Erratic Santa Ana winds whipped through an already hot, dry Southern California on Wednesday, spreading flame with the gusts.
More than 1,600 homes were evacuated and several schools closed shortly after the Etiwanda fire broke out about 8 a.m. above Rancho Cucamonga, spewing thick, dark smoke into the subdivisions below. The blaze quickly ballooned, fueled by wind gusts so strong — some upward of 80 miles per hour — they kept low-flying firefighting aircraft grounded.
By day's end, an estimated 1,000 acres had burned and one home was damaged, Cal Fire spokeswoman Liz Brown said. The cause of the fire remained under investigation.
Though mandatory evacuations were lifted Wednesday evening, fire officials kept a wary eye on the forecast. Red-flag warnings had been issued for the area through Thursday afternoon, with windy conditions expected to persist until a cooling trend hits Friday.
Residents allowed to return to their homes were warned to be ready to leave again.
"By no stretch of the imagination are we out of danger," Brown said.
The fire burned across the hillsides in Day Canyon above the Etiwanda Preserve, a remote area accessible only by narrow gravel roads. With the air tankers grounded, crews used bulldozers to build fire lines as residents sprayed water on their properties, hoping to keep the flames at bay.
Barbora Konecna, 40, was teary-eyed as she watched the half-dozen firefighters dousing the vegetation and eucalyptus trees surrounding her two-story home on Banyan Street. As the smoke thickened Wednesday morning, she turned on her own sprinklers. Two fire trucks pulled up not long after.
"I thought, 'Am I coming back here tomorrow?' " she said. "It's emotional, but as long as everybody's safe, we're OK."
Rancho Cucamonga Fire Capt. Ty Harris surveyed the smoke billowing across a field not far from Konecna's home. A hot spot shot reddish flames less than 200 yards away.
The hardest part of Wednesday's firefight, Harris said, were the "very erratic" winds that made the blaze "real messy." The winds were similar, Harris said, to those he fought during the Grand Prix fire, which scorched nearly 60,000 acres in the same area 11 years ago.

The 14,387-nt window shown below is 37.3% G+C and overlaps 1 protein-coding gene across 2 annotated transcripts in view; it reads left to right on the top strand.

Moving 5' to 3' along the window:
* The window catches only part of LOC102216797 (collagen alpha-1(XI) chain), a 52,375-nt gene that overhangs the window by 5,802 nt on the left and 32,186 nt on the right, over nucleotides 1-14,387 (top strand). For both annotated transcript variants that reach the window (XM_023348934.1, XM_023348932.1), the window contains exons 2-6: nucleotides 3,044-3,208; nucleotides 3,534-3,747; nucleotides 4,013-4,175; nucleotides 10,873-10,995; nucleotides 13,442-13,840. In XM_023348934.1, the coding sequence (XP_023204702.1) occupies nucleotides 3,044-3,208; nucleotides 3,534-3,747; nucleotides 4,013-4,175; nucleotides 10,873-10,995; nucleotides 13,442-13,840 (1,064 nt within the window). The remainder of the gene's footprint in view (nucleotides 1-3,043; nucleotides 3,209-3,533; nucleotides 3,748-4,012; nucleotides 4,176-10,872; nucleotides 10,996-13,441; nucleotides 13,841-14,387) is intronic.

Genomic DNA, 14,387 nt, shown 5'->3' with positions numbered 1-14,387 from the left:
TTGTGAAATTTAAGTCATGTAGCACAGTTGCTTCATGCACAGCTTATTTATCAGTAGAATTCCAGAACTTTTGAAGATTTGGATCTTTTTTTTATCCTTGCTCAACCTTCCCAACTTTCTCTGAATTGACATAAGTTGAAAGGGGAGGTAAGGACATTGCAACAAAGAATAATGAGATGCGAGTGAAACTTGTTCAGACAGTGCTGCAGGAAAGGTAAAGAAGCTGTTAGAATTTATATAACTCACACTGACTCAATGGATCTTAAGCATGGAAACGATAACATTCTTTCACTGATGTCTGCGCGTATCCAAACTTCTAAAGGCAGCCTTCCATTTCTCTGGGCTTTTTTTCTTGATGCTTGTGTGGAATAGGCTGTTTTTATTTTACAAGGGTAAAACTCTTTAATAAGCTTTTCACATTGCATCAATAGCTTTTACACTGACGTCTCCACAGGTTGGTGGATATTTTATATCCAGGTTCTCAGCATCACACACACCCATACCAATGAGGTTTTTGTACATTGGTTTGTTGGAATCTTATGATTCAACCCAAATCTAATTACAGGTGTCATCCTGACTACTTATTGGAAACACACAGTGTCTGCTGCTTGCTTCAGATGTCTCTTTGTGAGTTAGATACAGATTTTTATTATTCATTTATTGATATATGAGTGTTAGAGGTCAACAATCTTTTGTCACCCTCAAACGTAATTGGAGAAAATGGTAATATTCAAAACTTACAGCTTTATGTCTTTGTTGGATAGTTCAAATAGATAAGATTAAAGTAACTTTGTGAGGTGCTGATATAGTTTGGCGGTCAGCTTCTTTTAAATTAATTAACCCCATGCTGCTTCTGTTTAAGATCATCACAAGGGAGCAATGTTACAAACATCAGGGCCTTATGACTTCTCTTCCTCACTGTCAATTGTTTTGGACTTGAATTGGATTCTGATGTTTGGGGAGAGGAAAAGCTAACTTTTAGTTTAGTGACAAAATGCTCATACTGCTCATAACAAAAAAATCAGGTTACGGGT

"We stood right here on Banyan and watched the fire do the same thing," he said.
Rancho Cucamonga Fire Chief Mike Bell said the Etiwanda fire was not showing the same "explosive" behavior as the Grand Prix blaze, crediting last week's rain for keeping potential fuel moist and calling it the "one thing in our favor."
Firefighters across the Southland were on edge as the heat wave settled in this week, ripening fire conditions with record-setting temperatures and single-digit humidity. Smaller fires flared across the region Wednesday, including a three-acre blaze off the 241 toll road in Irvine.
Also in Orange County, a Newport Beach apartment complex was evacuated as firefighters doused a vegetation fire near Jamboree Road and the 73 Freeway. Fewer than five acres were reportedly burned, but officials said at least one building — a car dealership — was affected by smoke and ash.
In San Diego County, a man living in a homeless encampment in National City was found dead after a brush fire ripped through the area. Whether the man died from that fire or from another cause has not been determined, officials said.
The winds also caused problems. Some flights at Ontario International Airport were diverted because of the high winds, officials said. Gusts also knocked out power to thousands of homes; Southern California Edison said more than 18,600 of its customers were without power by Wednesday evening, including nearly 11,000 in Riverside County alone.Copyright © 2015, Los Angeles Times